Toyota’s newly elected CEO, Koji Sato, is tasked with pulling the automaker out of the past and into the modern era. After announcing plans to introduce 10 new EV models on Friday with 1.5 million in electric vehicle sales by 2026, is the automaker doing enough?
After selling more than 10.5 million vehicles last year, Toyota maintained its position as the world’s largest automaker over Volkswagen for the third straight year.
Toyota is known for being a pioneer in hybrid technology with more than 20 years of experience since releasing the first Prius, but the automaker has struggled in shifting to fully electric, zero-emission vehicles.
Akio Toyoda, the 66-year-old grandson of the company’s founder, who was one of the most outspoken critics of going all in on EVs, announced he would step down from his position in January “to advance change at Toyota.”
The automakers underwhelming efforts toward zero-emissions EVs have resulted in one of the least developed supply chains for reducing emissions, making it the target of climate activists globally.
Toyoda has been replaced by former Lexus chief branding officer Koji Sato. With newly elected leader Sato at the helm, many believed the company could and should take a new direction before it was too late.
In February, Sato revealed he would boost Toyota’s EV efforts with plans to implement a new business structure and strategy when he took over beginning this month, claiming, “Now that the time is right, we will accelerate BEV development with a new approach.”
Toyota plans 10 new EV models, 1.5 million sales by 2026
In a press release Friday, Sato revealed his vision and the new structure he aims to create for the future of Toyota.
Sato said, “We want to protect the beautiful Earth and enrich the lives of people around the world,” continuing to explain:
For the car to continue being a necessary part of society, we need to change the future of the car.
For that to happen, Toyota says it is committed to achieving carbon neutrality over the entire cycle of its vehicles, but by… 2050.
As intermittent targets, Toyota aims to reduce CO2 emissions for the vehicles it sells globally by 33% by 2030 and over 50% by 2035, with 2019 as a base.
Sato says the first thing the automaker will do is “implement electrification,” which it has the ability to do so now.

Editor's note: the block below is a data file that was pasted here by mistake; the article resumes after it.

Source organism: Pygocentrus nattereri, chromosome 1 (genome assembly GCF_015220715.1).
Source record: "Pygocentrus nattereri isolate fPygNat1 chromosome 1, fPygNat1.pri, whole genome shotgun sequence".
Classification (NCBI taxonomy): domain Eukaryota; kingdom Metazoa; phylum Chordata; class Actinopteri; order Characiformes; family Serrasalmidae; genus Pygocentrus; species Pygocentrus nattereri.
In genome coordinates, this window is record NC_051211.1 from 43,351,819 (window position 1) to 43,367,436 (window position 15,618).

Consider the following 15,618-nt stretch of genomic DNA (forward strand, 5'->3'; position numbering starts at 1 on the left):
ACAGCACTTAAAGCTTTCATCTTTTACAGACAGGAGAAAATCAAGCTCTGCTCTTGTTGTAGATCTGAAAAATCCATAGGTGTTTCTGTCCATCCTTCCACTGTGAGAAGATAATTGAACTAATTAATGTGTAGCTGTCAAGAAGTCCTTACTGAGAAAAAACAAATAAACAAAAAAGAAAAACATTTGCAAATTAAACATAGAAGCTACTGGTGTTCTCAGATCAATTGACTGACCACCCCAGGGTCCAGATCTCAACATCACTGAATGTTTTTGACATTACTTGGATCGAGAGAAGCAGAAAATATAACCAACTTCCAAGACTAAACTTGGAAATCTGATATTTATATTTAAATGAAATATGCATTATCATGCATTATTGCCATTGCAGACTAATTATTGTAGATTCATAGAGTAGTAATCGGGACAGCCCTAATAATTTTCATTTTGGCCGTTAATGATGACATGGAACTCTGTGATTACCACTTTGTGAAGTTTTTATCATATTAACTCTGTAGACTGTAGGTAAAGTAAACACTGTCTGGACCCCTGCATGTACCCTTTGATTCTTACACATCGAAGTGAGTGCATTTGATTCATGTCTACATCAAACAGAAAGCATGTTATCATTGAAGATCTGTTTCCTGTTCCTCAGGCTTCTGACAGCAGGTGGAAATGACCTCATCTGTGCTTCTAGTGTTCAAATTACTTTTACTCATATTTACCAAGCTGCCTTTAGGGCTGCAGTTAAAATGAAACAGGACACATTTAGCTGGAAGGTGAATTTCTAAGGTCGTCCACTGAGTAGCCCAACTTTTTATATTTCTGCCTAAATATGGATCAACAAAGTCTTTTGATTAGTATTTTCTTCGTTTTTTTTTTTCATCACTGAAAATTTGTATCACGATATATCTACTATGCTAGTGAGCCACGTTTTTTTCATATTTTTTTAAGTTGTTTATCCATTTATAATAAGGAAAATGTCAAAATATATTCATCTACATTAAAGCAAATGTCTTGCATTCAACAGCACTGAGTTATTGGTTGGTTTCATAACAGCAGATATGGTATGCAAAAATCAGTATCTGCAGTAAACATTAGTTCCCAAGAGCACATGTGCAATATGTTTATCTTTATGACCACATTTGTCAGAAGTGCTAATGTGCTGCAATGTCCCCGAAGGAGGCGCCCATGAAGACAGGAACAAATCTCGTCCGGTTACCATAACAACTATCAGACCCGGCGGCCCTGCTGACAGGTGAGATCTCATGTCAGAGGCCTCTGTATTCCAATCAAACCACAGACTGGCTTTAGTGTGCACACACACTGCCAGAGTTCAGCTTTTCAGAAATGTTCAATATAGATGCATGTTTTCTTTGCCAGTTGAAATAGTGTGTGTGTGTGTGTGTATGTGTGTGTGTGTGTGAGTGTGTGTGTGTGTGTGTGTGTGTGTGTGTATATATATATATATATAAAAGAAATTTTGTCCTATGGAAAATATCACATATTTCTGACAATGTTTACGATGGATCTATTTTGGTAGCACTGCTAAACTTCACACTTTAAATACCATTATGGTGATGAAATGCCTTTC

Hiroki Nakajima, executive vice president at Toyota, explained the company’s new electrification strategy, including 10 new battery electric vehicles by 2026, representing 1.5 million EV sales annually.
Toyota also hinted that a new EV platform may be in the works, after claiming its new generation of BEVs – “entirely different from those today” – will double its driving range.
To drive down costs, the Japanese automaker is taking another page from Tesla’s playbook by focusing on manufacturing efficiency with autonomous processes.
Meanwhile, Toyota is sticking to its “multi-pathway approach” including hybrids and fuel cell vehicles.
Toyota said it will increase battery efficiency in its plug-in hybrids to extend EV driving range beyond 124 miles (200 km). As for fuel cell vehicles, Toyota is pursuing mass production with a focus on commercial vehicles.
Although 1.5 million EV sales may seem like a lot, when considering Toyota sold over 10.5 million vehicles last year, it would still represent less than 15% of total sales.
In comparison, Tesla sold 1.3 million fully electric cars last year with another record 422,875 vehicles delivered in the first quarter alone.
While many automakers are already achieving double-digit EV sales, or even 100%, Toyota is sticking to a modest goal yet again despite claims of going “Beyond Zero” with its bZ campaign.
Volvo, Mercedes, Jaguar, Cadillac, Rolls Royce, Alfa Romeo, and more have committed to going all-electric by 2030. Even Ford, GM, and Stellantis are targeting 50% fully electric sales by 2030.
Despite an open letter calling for Sato to change the direction (including phasing out hybrids and plug-in hybrids) of Toyota from 54 consumer and environmental groups last month, the leader has spoken.